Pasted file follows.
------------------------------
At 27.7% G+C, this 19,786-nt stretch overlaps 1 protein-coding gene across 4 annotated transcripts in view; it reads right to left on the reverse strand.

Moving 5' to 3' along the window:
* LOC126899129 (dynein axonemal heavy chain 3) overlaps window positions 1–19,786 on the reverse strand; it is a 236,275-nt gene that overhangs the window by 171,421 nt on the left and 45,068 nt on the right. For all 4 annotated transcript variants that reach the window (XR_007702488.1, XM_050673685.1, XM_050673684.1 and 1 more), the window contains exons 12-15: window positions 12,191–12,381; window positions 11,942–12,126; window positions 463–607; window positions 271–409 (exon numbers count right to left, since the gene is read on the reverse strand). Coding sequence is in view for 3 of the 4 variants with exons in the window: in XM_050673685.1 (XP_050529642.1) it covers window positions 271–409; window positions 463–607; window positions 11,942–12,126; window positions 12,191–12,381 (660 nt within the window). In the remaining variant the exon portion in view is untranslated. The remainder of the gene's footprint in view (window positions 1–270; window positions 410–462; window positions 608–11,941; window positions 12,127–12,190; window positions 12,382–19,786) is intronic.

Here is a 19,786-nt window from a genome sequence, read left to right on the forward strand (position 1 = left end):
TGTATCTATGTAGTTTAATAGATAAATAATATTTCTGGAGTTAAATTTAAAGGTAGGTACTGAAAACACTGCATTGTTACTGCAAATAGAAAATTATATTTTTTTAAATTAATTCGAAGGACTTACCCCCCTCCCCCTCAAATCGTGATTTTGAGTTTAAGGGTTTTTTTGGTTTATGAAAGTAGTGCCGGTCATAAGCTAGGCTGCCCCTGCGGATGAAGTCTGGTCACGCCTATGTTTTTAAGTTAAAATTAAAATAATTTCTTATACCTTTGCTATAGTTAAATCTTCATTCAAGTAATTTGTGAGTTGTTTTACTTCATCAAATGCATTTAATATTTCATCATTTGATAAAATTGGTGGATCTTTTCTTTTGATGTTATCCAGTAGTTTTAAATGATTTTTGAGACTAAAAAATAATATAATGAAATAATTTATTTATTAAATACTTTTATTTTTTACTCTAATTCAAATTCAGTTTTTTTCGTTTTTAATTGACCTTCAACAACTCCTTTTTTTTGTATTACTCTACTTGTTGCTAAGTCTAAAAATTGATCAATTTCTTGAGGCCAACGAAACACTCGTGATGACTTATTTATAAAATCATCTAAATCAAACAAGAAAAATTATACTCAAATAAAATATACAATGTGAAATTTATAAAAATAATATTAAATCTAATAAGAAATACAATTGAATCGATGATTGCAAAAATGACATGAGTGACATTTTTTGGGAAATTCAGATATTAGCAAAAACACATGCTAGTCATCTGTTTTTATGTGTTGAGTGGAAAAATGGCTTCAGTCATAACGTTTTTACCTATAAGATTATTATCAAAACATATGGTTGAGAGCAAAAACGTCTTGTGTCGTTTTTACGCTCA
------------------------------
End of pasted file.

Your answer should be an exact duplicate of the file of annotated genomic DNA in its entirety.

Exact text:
At 27.7% G+C, this 19,786-nt stretch overlaps 1 protein-coding gene across 4 annotated transcripts in view; it reads right to left on the reverse strand.

Moving 5' to 3' along the window:
* LOC126899129 (dynein axonemal heavy chain 3) overlaps window positions 1–19,786 on the reverse strand; it is a 236,275-nt gene that overhangs the window by 171,421 nt on the left and 45,068 nt on the right. For all 4 annotated transcript variants that reach the window (XR_007702488.1, XM_050673685.1, XM_050673684.1 and 1 more), the window contains exons 12-15: window positions 12,191–12,381; window positions 11,942–12,126; window positions 463–607; window positions 271–409 (exon numbers count right to left, since the gene is read on the reverse strand). Coding sequence is in view for 3 of the 4 variants with exons in the window: in XM_050673685.1 (XP_050529642.1) it covers window positions 271–409; window positions 463–607; window positions 11,942–12,126; window positions 12,191–12,381 (660 nt within the window). In the remaining variant the exon portion in view is untranslated. The remainder of the gene's footprint in view (window positions 1–270; window positions 410–462; window positions 608–11,941; window positions 12,127–12,190; window positions 12,382–19,786) is intronic.

Here is a 19,786-nt window from a genome sequence, read left to right on the forward strand (position 1 = left end):
TGTATCTATGTAGTTTAATAGATAAATAATATTTCTGGAGTTAAATTTAAAGGTAGGTACTGAAAACACTGCATTGTTACTGCAAATAGAAAATTATATTTTTTTAAATTAATTCGAAGGACTTACCCCCCTCCCCCTCAAATCGTGATTTTGAGTTTAAGGGTTTTTTTGGTTTATGAAAGTAGTGCCGGTCATAAGCTAGGCTGCCCCTGCGGATGAAGTCTGGTCACGCCTATGTTTTTAAGTTAAAATTAAAATAATTTCTTATACCTTTGCTATAGTTAAATCTTCATTCAAGTAATTTGTGAGTTGTTTTACTTCATCAAATGCATTTAATATTTCATCATTTGATAAAATTGGTGGATCTTTTCTTTTGATGTTATCCAGTAGTTTTAAATGATTTTTGAGACTAAAAAATAATATAATGAAATAATTTATTTATTAAATACTTTTATTTTTTACTCTAATTCAAATTCAGTTTTTTTCGTTTTTAATTGACCTTCAACAACTCCTTTTTTTTGTATTACTCTACTTGTTGCTAAGTCTAAAAATTGATCAATTTCTTGAGGCCAACGAAACACTCGTGATGACTTATTTATAAAATCATCTAAATCAAACAAGAAAAATTATACTCAAATAAAATATACAATGTGAAATTTATAAAAATAATATTAAATCTAATAAGAAATACAATTGAATCGATGATTGCAAAAATGACATGAGTGACATTTTTTGGGAAATTCAGATATTAGCAAAAACACATGCTAGTCATCTGTTTTTATGTGTTGAGTGGAAAAATGGCTTCAGTCATAACGTTTTTACCTATAAGATTATTATCAAAACATATGGTTGAGAGCAAAAACGTCTTGTGTCGTTTTTACGCTCA